Wednesday, July 20, 2011

Liberal Christianity Is Anti-Intellectual

Imagine that your friend Tom ran up to you and frantically blustered out, "Mike said that an angel revealed to him the date of the apocalypse - we have to leave the country and form a colony in the middle of the Pacific. It's our only hope!" You might dismiss the comment out of hand, for no particular reason other than that it sounds unlikely. But that's not a good reason to dismiss it. Let's say you go to question Mike, and you ask "Why the Pacific?" Mike confidently tells you that there's a mountain in the middle of the Pacific Ocean, and that if we all climb to the top of that mountain we'll be spared from the apocalypse (presumably a flood) and live. So you threaten to kill him, stabbing him through the shoulder once to show him you're serious. He still won't recant - he believes what he's saying is true. You still won't follow Mike because you've checked Google Maps and there is no mountain in the middle of the Pacific Ocean.

You go back to Tom and tell him everything. Tom looks at you kind of condescendingly and says, "______, you're too much of a literalist. I know Mike is wrong about the mountain in the middle of the Pacific, but I believe him on spiritual matters." Mike is dangerously wrong, and Tom is an idiot. Why? And what does this have to do with Liberal Christianity?

Why Tom Is Like Liberal Christianity
In the example, you can't check whether the apocalypse is coming, but you can double-check whether Mike is really trustworthy on the subject. But if Mike fails on the things that you can prove (or disprove, as in this case with the mountain in the Pacific), Tom is a fool for trusting Mike on the things that can't be proven (like the apocalypse or the angel). Tom is anti-intellectual; he chooses to keep believing when he has no reason to do so. Tom even admits that Mike is wrong about basic facts, and he still won't give up following Mike.

Liberal Christianity is just about as dumb and anti-intellectual as Tom. It really believes that the Bible has failed on the factual stuff (historical details, science, failing the test of non-contradiction), and it still says incredibly laughable things like "We still believe the Bible on spiritual matters." That's crazy. Why would you believe a book on an unprovable subject when it has supposedly failed every test that can be thrown at it? Liberal Christianity thinks it's enlightened because it's kept the beliefs, and thrown out all of that small-minded literalist stuff. But it has no reason to hold to Christian beliefs, any more than you or I have reason to believe in fairies or the Flying Spaghetti Monster (followers of whom declare themselves to have been "touched by His noodly appendage"). They believe a book which they also believe has been disproven on every other issue. With that kind of standard, next they'll be drawing their beliefs about Jesus from Tom Harpur's thoroughly debunked book Pagan Christianity (woops, some non-Christians already do).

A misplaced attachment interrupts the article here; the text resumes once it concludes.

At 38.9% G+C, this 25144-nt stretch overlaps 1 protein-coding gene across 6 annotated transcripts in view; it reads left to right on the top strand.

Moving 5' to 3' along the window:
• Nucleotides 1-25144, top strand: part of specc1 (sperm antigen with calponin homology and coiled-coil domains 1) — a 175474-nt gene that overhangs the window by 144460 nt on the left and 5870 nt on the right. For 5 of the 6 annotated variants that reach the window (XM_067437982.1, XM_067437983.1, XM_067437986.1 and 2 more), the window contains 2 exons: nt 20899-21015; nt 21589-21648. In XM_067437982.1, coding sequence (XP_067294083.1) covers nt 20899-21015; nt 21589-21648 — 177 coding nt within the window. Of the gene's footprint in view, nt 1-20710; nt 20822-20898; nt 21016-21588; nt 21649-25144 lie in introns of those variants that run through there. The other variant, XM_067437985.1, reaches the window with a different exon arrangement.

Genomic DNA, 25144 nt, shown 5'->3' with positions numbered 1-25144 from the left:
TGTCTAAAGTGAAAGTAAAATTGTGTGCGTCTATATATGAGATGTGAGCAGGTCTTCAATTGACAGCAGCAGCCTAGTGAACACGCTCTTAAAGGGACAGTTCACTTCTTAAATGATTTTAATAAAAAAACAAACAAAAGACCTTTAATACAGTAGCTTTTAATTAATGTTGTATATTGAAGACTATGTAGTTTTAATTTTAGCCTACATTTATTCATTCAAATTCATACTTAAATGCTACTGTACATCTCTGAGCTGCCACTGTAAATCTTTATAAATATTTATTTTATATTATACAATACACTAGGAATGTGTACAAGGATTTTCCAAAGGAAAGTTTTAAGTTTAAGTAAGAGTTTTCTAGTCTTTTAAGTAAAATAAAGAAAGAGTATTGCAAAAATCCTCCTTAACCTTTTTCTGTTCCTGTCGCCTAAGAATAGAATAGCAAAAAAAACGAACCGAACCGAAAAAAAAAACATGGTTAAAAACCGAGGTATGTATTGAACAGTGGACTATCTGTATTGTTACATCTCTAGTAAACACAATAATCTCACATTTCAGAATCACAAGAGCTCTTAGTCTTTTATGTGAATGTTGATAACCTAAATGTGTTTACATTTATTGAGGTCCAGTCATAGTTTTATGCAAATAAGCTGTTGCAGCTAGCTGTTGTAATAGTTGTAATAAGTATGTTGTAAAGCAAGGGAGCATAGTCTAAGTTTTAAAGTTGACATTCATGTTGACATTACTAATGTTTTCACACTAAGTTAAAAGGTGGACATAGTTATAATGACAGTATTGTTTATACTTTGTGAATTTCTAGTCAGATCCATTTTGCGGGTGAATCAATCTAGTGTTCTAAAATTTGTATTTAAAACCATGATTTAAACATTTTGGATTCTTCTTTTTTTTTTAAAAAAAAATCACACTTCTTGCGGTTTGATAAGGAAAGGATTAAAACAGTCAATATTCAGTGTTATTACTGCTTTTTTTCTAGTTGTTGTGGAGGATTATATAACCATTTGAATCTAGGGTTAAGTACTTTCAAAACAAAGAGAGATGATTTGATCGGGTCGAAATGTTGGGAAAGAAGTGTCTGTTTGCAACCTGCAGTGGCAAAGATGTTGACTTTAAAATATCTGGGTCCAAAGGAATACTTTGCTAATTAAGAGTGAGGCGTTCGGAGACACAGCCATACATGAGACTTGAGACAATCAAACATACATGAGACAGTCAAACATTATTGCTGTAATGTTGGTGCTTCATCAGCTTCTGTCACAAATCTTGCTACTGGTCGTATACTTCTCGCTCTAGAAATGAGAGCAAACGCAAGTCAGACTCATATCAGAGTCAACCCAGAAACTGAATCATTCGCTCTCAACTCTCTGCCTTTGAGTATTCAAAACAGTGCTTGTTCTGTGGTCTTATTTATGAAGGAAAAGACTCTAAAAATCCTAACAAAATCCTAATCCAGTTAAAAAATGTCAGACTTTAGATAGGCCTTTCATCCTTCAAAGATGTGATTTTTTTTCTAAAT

Plenty of Reasons to Believe the Bible

That said, there are plenty of reasons to believe in the Bible. Liberal Christians think that the Bible contradicts itself, but I'm addicted to reason and even I haven't found a contradiction that holds. Liberals think that the Bible doesn't fit with historical knowledge, but archaeological finds overturn that opinion every other year. The accepted dates for Biblical writings just keep getting earlier and earlier. The writers of the New Testament believed their message so much that they died for it. Not only that, but no one even contradicted their facts until hundreds of years later. I can't double check what the Bible says about the Trinity, or salvation, or angels and the apocalypse, but I can check what it says about other things. And if it fails to prove that it's trustworthy, if the writers fail to prove they were trustworthy, then you and I have no reason to be Christians. There is no such thing an intelligent, non-literalist, I-believe-the-Bible-only-on-spiritual-matters Liberal Christian faith. The only intelligent faith options are literalist, Bible-believing Christianity, or agnosticism.

Not Heaping Scorn On Liberal Christians

My hope? Not to heap scorn upon liberal believers, but to show them that their position doesn't work. I've been reading Richard Dawkins' The God Delusion, and all I keep thinking is, "Wow. That's a really good argument against non-literalist Christians." Dawkins is right. The kind of faith that some Christians -liberal Christians- hold to is no more believable than trusting in Wotan or the tooth fairy. If the Bible contains errors, contradicts itself, and isn't historically trustworthy, then it can't be trustworthy on spiritual matters either. Ditching the Bible and holding to the faith isn't really a well thought-out, intelligent option.



  1. "Liberal Christianity" is almost an oxymoron.

  2. How liberal does a particular church/belief system have to be to be considered liberal? I'm just trying to figure out where your definition lies because as with conservatism, there is a bit of a sliding scale. For example, some think I am extremely liberal because I believe Christians should become friends with homosexual people, and lovingly accept them into their church communities. (Not to say I agree with the lifestyle, and eventually if the person decides to become a Christian certain things will need to be addressed but I'm just using this as an example). Similarly, there are other traditions that are so conservative that interactions with those who are not Christians are frowned upon.

  3. @Kat: I think the only way we'll get a clear line between Liberal/Conservative is to make it an issue of what we believe about the Bible. This could mean that two people could have the same wrong view about things and yet one could be called liberal and the other conservative: one thinks the Bible, responsibly read, endorses homosexual relationships - they're wrong, but not liberal. The other finds ways to get around the Bible in order to endorse homosexual relationships - they're wrong, and liberal. Which means we'd have to find a different word for people who have seriously wrong theological views, because 'Liberal' would pretty much just be used for people who disregard the Bible or take a lower view of it (fudging on inerrency, creating a false way of interpreting it in order to get a certain result [Webb's redemptive hermeneutic], giving equal or stronger authority to something besides the Bible, etc.).